I would much rather see it designed where there is random delay (you can make it player adjustable up to say, 1.5 standard deviations of the average players reaction time for pass priority when they have a choice to make.) and the system senses if you can make any choices. This way you are not telegraphing your hand and it will still speed up the game.

Quasari
11-24-2013, 12:14 PM
This would actually be a buff (though a small one) due to the fact if you have a playable action that, say, returns it to their hand, you could simply be waiting for them to use the 1 resource rather then playing it immediately.

If they go the keyword route, nothing that is activatable and costs mana or affects another troop should be instantanious. Cards that come into play and affect all of your or your opponents troops globally would be fine because they can buff their creatures during the summon phase. Something like the Sniper that deals damage to a single troop is not because they don't get a chance to react to the specially damage troop.

I would much rather see it designed where there is random delay (you can make it player adjustable up to say, 1.5 standard deviations of the average players reaction time for pass priority when they have a choice to make.) and the system senses if you can make any choices. This way you are not telegraphing your hand and it will still speed up the game.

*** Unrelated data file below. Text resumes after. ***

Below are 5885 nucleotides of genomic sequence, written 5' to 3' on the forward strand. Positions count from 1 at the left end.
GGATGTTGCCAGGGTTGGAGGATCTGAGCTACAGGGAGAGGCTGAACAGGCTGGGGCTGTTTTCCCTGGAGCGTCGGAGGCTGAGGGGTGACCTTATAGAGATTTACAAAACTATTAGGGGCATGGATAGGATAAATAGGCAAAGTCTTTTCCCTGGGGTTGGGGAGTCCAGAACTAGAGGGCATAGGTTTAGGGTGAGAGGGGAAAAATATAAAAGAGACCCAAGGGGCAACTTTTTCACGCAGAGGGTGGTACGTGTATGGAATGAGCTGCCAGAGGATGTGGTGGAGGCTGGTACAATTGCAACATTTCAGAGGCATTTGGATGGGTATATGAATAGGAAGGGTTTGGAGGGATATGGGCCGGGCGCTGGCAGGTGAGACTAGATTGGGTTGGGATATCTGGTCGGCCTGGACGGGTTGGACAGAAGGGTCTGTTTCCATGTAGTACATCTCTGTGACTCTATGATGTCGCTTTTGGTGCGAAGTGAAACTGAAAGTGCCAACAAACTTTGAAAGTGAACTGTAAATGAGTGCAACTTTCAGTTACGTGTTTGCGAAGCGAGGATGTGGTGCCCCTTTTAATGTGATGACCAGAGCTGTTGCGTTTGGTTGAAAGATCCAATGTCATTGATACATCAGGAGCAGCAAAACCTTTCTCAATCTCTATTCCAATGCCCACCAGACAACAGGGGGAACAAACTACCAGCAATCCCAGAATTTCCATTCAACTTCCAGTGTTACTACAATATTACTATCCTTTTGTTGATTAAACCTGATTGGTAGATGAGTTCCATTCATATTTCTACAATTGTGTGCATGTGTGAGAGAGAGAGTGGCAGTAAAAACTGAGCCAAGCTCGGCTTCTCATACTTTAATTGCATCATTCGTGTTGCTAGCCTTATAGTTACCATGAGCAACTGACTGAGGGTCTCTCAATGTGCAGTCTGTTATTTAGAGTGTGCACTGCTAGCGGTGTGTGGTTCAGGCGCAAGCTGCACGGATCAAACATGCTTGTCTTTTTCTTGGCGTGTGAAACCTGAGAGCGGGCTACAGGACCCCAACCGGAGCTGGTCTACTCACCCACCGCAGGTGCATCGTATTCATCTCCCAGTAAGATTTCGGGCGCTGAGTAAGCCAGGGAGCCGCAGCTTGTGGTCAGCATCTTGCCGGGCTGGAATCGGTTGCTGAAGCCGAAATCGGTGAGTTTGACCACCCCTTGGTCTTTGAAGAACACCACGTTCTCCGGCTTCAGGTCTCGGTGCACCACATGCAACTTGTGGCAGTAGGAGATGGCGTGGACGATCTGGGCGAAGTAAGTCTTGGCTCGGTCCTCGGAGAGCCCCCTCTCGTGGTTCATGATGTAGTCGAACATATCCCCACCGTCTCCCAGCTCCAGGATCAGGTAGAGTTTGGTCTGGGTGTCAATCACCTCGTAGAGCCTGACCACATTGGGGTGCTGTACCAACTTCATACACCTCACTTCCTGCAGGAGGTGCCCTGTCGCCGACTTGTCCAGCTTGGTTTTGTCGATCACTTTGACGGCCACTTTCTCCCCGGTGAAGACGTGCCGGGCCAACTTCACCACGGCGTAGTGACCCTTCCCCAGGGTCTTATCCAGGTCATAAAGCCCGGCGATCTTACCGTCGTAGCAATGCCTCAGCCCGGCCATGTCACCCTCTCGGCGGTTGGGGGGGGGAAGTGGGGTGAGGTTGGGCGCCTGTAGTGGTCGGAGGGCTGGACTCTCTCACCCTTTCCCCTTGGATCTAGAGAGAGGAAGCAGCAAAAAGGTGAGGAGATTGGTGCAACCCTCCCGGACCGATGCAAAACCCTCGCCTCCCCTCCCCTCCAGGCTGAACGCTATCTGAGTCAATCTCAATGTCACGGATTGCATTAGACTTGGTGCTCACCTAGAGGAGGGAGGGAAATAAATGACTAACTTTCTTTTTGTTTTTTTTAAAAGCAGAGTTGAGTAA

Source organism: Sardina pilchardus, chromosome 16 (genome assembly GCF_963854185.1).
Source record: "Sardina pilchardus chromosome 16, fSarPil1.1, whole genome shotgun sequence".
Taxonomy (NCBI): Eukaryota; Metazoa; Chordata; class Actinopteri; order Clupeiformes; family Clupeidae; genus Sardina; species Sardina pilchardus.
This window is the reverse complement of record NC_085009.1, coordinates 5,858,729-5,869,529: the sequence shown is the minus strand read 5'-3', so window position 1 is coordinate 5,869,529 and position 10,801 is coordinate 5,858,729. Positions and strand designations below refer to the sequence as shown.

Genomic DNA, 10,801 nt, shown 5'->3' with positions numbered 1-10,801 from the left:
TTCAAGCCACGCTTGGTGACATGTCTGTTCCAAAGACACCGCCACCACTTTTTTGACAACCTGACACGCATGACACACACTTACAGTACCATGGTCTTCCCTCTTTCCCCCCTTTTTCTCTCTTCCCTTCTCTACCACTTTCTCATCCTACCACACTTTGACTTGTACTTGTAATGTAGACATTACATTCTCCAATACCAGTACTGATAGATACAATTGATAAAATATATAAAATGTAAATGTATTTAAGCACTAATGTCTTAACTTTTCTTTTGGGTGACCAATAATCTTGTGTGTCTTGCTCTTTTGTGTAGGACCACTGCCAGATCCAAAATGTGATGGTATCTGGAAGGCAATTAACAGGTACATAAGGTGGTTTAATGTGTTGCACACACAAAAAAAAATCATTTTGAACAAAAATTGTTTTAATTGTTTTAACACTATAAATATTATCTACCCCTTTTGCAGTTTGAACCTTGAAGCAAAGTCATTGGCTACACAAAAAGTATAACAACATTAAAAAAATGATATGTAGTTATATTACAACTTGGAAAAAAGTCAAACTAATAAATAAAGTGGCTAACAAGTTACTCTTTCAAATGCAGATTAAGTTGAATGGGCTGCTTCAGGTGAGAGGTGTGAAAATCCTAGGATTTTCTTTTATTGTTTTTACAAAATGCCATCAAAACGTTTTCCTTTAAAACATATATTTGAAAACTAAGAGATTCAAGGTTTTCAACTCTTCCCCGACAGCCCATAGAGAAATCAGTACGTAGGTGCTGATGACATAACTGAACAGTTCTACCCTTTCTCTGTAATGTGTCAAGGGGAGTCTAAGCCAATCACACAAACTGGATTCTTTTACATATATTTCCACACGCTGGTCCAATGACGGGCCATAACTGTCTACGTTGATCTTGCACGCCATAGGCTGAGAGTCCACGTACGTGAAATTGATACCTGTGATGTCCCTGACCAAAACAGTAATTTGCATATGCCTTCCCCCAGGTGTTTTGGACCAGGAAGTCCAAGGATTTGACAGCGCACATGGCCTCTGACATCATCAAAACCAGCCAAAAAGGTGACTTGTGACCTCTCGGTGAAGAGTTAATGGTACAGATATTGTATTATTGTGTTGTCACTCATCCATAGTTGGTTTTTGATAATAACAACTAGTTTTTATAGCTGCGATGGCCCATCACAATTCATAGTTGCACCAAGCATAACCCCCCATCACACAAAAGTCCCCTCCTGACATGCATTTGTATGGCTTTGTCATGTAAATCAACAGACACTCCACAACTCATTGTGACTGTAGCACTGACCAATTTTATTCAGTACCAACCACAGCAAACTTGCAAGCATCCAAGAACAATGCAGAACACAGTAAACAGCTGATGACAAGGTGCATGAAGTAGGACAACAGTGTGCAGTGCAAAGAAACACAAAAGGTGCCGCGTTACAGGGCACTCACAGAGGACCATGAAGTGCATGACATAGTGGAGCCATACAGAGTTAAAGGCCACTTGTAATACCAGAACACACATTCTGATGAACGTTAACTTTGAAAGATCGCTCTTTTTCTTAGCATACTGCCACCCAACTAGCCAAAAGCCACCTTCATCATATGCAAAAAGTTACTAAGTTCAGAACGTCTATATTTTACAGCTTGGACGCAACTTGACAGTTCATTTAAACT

Concubunnies ability should go on the stack as soon as its cost is played and even if she leaves play it should still happen, there wouldn't really be a buff unless a card that can interrupt abilities is implemented.

Yoss
12-02-2013, 06:12 PM
I'm surprised that discussion has fallen silent on this. Or maybe it moved to another subforum?

Quasari
12-02-2013, 07:52 PM
I'm surprised that discussion has fallen silent on this. Or maybe it moved to another subforum?

It's probably people are tired of discussing it>.<

Yoss
12-03-2013, 10:29 AM
Actually, it just moved to the Alpha forum:

http://forums.cryptozoic.com/showthread.php?t=30057

Holyshi
12-04-2013, 06:14 AM
This is the result of collective thinking, people start threads with possible better solutions to what is offered but not yet finalized.

Perfect. I certainly hope CZE will take the info in this thread into consideration.

I have played some games with 0.815, and i think there are indeed better solutions than the current one applied.

Edit: My personal input: CZE, you could default to the applied system in 0.815 AND make players able to disable it in the settings AND implement something like john suggested.

This thread should have a sticky if not already! :)

Jugan
12-04-2013, 10:49 AM
http://wizards.custhelp.com/app/answers/detail/a_id/646